A while ago I covered why I decided to purchase a NAS drive, specifically a Synology NAS. It has been a couple months since I owned this device and I’m happier than ever about this purchase. Those consumer grade NAS are intended for the small amount of device to access files from the local network, this also means if you are away from local network accessing those files will be limited to the web interface. While Synology has an excellent Web UI that lets you do many basic tasks, but access file through none traditional Web UI is cumbersome. Only it would be nice if you can mount and map the same network drives even while you are away from your home’s local network.
Fortunately, Synology lets you do this. You can map your Synology shared drive through WebDAV.
WebDAV is an extension of HTTP designed to let users edit and manage files stored on remote servers. When WebDAV service is enabled, client programs that support WebDAV, such as certain Windows apps, Mac OS Finder, Linux File Browser, will be able to remotely access the Synology NAS just like accessing a local network drive.
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Windows do support WebDAV however the type of WebDAV Synology allows you to connect to your personal device does not work if there is no SSL certificate. If you try to mount Synology’s share via the internet, you need to first make sure forward your external port to your local Synology NAS port. This is done usually at your local router’s admin page, each admin panel works differently, but you want to find the mapping where the external request will map to the correct port to your internal NAS server. By default, Synology uses 5005 for HTTP’s WebDAV and 5006 for HTTPS.
Configure Synology’s WebDAV Server
While you have the port forwarded, go to Synology’s admin page and under Package Center search for “WebDAV”. In DSM 6.0 beta, Synology has moved WebDAV Server to its own app that doesn’t come out of the box anymore. If you are on DSM 5.2 or older, WebDAV will be Under Control Panel > File Services > (tab) WebDAV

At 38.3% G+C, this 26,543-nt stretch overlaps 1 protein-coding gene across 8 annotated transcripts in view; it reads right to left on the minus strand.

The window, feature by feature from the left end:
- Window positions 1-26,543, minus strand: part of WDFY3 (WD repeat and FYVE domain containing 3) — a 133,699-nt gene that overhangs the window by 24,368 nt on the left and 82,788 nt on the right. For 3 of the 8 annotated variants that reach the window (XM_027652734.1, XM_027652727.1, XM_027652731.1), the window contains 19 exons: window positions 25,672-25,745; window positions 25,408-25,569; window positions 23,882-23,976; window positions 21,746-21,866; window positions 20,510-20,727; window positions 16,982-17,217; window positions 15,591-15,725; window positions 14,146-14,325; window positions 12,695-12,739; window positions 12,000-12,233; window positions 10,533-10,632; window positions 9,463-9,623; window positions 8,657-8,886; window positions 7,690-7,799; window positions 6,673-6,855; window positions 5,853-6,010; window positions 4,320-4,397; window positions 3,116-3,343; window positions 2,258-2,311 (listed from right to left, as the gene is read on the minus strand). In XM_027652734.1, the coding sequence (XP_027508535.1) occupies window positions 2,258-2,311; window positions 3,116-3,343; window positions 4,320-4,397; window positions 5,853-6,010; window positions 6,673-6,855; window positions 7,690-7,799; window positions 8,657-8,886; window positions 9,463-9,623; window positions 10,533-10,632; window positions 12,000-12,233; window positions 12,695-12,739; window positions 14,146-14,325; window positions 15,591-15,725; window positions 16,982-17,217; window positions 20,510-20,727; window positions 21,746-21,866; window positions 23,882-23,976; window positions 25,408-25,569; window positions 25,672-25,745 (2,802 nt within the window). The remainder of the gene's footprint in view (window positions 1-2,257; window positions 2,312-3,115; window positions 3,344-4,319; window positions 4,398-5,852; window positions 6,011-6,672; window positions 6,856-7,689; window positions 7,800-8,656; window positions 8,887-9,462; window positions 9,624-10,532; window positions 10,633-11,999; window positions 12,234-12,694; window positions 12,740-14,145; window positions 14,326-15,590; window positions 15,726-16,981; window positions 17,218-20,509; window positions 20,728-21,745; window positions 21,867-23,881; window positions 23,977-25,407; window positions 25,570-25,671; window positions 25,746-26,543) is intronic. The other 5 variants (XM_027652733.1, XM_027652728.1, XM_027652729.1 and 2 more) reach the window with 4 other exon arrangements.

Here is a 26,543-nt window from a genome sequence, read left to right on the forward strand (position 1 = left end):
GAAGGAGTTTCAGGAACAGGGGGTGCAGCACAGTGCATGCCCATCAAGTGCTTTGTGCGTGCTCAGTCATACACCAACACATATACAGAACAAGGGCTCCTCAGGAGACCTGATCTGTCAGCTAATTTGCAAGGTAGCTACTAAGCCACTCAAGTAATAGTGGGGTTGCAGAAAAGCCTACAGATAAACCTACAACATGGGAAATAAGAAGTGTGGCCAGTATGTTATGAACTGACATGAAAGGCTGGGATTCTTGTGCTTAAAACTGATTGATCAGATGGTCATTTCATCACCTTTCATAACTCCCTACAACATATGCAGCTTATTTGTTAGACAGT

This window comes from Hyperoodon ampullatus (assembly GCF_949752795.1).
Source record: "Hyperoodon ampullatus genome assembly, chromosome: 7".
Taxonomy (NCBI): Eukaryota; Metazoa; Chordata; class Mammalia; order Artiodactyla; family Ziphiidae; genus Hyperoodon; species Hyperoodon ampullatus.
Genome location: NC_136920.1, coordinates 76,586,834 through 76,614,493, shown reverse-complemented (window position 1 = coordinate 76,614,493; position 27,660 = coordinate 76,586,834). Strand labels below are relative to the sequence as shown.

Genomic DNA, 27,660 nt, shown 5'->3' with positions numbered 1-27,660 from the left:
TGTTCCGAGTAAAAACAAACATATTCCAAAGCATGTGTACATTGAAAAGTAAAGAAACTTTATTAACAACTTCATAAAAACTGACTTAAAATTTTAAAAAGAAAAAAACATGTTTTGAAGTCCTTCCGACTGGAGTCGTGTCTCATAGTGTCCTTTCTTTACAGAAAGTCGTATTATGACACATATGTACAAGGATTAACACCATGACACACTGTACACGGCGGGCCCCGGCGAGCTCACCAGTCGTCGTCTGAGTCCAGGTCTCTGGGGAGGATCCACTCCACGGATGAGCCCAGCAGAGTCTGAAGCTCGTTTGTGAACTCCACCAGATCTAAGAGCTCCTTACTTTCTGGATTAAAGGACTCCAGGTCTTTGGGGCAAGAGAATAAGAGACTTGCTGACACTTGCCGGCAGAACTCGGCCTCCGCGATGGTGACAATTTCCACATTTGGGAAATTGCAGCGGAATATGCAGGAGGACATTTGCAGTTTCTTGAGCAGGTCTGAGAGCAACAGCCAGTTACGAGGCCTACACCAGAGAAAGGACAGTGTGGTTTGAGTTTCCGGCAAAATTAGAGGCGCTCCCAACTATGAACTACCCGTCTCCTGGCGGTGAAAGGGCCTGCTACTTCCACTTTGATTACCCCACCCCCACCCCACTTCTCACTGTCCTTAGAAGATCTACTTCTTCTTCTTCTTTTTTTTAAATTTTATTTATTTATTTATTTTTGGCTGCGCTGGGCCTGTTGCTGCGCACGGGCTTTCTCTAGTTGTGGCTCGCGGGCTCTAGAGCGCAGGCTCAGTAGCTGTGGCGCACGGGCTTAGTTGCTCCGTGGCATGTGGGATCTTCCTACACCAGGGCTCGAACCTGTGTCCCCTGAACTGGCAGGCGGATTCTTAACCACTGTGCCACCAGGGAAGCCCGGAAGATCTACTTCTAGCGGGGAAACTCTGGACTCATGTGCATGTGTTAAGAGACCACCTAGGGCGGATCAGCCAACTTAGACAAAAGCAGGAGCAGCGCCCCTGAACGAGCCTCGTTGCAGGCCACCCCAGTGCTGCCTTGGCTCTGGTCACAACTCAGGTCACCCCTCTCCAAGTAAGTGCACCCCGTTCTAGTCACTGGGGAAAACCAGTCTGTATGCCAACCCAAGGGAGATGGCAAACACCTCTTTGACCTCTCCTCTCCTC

Install and launch the Server UI admin, make sure check “Enable HTTP” at minimal. Also, make sure the port number here matches with your router’s local admin page.
Now, next step is to obtain your external IP address. Go to services like whatismyip.org to find out your IP. Another way is to enable your Synology’s quickconnect feature when to try to connect via quickconnect and if your port forwarding is setup correctly Synology will redirect to your IP address instead of the QuickConnect subdomain.
Install DetDrive On Windows Client
Download and install the tool called NetDrive, it lets you map WebDAV share natively on Windows. When you do make sure to restart your PC.
Launch NetDrive after the restart, scrolls down to the very bottom you will find the option to connect via WebDAV protocol.
Here you can enter the URL of the Synology NAS as external IP. If you have a certificate installed it also lets you connect via HTTPS with SSL option. If not, enter
HTTP://<your synology external IP>:5005/
The user will be one of your Synology share’s user account. Once everything is all set, click Save to connect to your Synology share via the internet over WebDAV.
That’s it, hope you find this step-by-step tutorial useful. Feel free to leave a comment if you encounter any issues. Note the example I’ve used is done via IPv4, depends on your ISP you might only receive an IPv6 external address or the equivalent IPv4 does not talk to your Synology. According to Synology’s website they do support IPv6 however during my test setup I wasn’t able to connect to my Synology via IPv6 in any way.